- Human Resources professionals who need a resource that addresses everyday employment issues so they don't have to engage outside counsel
- In-house lawyers who are responsible for staying up-to-date on social media and privacy law to ensure company policies are aligned with laws
Table of contents
PART I WHAT IS "SOCIAL MEDIA" ANYWAY? AND WHY SHOULD EMPLOYERS BE CONCERNED
PART II THE PRE-HIRING STAGE
Chapter 1: The application process
1. The purpose of soliciting candidate information
2. Candidate screening
3. Job applications and interview questions
4. Other concerns
Chapter 2: Background and reference checks
2. Internet searches (or "Can I ‘Google' my job candidates?")
3. Background checks
4. Verifying employment history
5. Legally-required supply of candidate information
6. Voluntary information
Chapter 3: Factors affecting the hiring decision
1. Can employers "Google" their candidates?
2. Human rights considerations
PART III CREATING THE EMPLOYMENT RELATIONSHIP
Chapter 4: Defining obligations and expectations
1. Employment contracts versus policies
2. General advice about policies
3. Use of technology
4. On-duty personal Internet, personal e-mail and social media use
5. Employer obligations arising from employee online conduct
Chapter 5: Restrictive covenants and non-competition agreements
1. What are they?
Chapter 6: Confidentiality and non-disclosure clauses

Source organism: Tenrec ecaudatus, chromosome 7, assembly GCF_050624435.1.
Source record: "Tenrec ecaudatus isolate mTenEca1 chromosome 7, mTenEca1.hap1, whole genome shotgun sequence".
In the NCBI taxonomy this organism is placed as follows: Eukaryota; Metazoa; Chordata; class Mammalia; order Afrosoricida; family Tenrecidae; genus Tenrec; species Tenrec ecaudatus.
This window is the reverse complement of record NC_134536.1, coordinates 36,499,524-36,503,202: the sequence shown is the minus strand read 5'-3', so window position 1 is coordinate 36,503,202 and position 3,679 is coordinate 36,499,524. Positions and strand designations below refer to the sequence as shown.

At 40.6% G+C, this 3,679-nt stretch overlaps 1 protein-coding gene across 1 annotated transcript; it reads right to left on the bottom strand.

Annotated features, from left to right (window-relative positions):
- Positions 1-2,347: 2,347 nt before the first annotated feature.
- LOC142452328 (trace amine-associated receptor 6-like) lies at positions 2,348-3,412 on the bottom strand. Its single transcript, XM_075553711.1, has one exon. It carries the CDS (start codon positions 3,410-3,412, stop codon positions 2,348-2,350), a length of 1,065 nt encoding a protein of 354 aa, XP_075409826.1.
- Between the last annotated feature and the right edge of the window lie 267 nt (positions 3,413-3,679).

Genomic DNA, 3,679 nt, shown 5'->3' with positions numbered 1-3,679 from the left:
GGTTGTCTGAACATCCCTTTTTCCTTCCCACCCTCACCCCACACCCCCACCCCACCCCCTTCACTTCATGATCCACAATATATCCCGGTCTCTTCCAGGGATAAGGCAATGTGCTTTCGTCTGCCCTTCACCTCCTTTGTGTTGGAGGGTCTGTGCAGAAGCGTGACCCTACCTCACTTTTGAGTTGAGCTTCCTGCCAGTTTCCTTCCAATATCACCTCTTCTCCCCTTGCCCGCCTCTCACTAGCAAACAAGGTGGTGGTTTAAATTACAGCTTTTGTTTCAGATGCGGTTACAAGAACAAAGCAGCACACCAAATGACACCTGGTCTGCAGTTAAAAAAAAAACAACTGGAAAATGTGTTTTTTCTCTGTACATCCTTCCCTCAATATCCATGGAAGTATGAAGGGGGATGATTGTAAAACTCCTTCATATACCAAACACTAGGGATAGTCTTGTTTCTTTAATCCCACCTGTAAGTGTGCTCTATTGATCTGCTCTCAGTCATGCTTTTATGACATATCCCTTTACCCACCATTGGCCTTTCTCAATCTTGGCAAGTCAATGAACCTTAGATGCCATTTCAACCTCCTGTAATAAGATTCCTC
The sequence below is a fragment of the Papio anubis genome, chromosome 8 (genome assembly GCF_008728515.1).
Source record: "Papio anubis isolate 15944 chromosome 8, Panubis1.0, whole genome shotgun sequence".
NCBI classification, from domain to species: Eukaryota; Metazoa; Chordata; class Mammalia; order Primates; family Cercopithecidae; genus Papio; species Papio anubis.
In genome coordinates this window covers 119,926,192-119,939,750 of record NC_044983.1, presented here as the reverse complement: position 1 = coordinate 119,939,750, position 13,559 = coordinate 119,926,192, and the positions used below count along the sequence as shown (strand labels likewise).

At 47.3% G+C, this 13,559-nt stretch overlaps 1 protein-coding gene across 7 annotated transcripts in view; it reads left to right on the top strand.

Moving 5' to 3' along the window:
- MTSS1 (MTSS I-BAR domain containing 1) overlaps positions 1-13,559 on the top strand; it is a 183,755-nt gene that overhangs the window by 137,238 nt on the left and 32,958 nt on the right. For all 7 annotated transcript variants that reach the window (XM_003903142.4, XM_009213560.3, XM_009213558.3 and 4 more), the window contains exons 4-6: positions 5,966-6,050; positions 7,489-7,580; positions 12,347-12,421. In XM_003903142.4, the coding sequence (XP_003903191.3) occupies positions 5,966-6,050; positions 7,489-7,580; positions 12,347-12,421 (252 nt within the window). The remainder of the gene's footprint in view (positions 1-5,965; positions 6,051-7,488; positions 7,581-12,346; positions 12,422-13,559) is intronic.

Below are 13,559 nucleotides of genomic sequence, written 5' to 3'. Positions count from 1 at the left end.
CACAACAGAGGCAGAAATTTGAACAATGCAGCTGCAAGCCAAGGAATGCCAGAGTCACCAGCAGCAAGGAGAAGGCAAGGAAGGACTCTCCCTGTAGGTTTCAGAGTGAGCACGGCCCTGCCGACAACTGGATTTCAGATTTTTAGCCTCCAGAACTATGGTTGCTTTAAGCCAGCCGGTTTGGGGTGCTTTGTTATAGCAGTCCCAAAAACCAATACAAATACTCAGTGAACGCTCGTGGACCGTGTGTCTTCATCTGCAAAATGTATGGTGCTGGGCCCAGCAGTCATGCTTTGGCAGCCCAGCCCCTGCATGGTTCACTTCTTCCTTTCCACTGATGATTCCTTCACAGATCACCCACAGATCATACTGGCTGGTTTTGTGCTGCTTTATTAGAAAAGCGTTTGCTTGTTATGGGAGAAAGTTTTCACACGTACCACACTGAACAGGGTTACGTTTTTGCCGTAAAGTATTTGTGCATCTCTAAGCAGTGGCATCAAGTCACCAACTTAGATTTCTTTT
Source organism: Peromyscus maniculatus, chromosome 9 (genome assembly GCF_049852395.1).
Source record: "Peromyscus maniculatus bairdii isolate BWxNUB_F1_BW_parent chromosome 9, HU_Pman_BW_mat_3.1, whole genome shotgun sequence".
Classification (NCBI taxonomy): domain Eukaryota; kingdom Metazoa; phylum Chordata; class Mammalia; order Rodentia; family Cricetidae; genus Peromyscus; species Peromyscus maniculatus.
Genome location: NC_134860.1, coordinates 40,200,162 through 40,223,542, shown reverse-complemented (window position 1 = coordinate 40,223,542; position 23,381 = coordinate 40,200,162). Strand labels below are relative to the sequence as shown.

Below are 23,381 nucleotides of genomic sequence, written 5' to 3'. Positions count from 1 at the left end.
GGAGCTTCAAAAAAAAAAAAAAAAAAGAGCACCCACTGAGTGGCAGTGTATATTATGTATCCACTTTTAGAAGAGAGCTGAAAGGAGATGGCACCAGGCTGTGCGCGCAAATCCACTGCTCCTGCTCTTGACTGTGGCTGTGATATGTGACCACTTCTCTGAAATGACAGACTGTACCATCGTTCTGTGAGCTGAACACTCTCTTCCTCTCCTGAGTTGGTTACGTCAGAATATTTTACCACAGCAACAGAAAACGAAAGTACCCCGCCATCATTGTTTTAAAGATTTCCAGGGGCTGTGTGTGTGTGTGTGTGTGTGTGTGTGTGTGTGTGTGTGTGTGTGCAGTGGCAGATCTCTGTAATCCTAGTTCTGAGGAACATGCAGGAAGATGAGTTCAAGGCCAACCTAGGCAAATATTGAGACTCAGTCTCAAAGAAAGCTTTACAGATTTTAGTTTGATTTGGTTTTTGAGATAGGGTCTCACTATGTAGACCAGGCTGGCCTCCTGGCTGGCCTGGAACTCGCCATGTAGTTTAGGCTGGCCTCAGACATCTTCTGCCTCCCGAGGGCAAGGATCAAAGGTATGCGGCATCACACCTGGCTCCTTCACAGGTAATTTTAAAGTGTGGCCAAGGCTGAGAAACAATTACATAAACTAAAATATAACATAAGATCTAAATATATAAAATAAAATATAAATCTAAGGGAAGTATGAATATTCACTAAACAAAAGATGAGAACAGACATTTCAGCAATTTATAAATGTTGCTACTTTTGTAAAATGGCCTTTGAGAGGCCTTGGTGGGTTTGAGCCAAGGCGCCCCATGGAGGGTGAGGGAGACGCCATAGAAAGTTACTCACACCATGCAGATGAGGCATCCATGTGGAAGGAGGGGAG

1. The nature of confidentiality clauses
2. Tips for employers
Chapter 7: "Bring Your Own Device" (BYOD) arrangements
1. BYOD arrangements, defined
2. Technical issues
3. Privacy-related issues
4. Employment-related issues
PART IV POST-HIRING
Chapter 8: Employee duty to protect employer interests
1. Employee duty to protect employer interests
Chapter 9: Employee privacy
1. Do employees have a right to privacy?
2. Privacy of employee medical information
3. Invasion of privacy and intrusion on seclusion
Chapter 10: Employee monitoring, surveillance and testing
1. Limits on surveillance and monitoring
2. Specific types of monitoring
3. The need for specific policies
PART V TERMINATION AND VOLUNTARY DEPARTURES
Chapter 11: Technology use – overuse
1. Duty to warn/progressive disciplines/"just cause" for dismissal
2. Off-duty conduct
Chapter 12: Cyber-bullying co-workers
1. Cyber-bullying co-workers
2. The need for clear employer policies
Chapter 13: Data security issues upon employee resignation
1. Physical return of employer assets
2. Use of company data
PART VI POST-TERMINATION
Chapter 14: Protecting business interests and recognition
1. Protecting business interests
2. Employee conduct after departure
3. Employer-provided letters (or e-mails) of reference
Chapter 15: Marketing and Canadian Anti-Spam Legislation (CASL)
1. Canadian Anti-Spam Legislation
2. Tips for employers
Chapter 16: Marketing, recruiting and online content issues
1. Misleading representations under the Competition Act
2. Other sources of employer liability
4. Social media contests
5. Social media-based recruiting campaigns
Appendix A Social Media Policy Relating to Intellectual Property
Appendix C Acceptable Use Policy – Employer Access Rights Language
Appendix D Bring Your Own Device (BYOD) Policy – Employer Access Rights Language
Appendix E Call Monitoring Policy
Appendix F Mutual Non-Disclosure Agreement.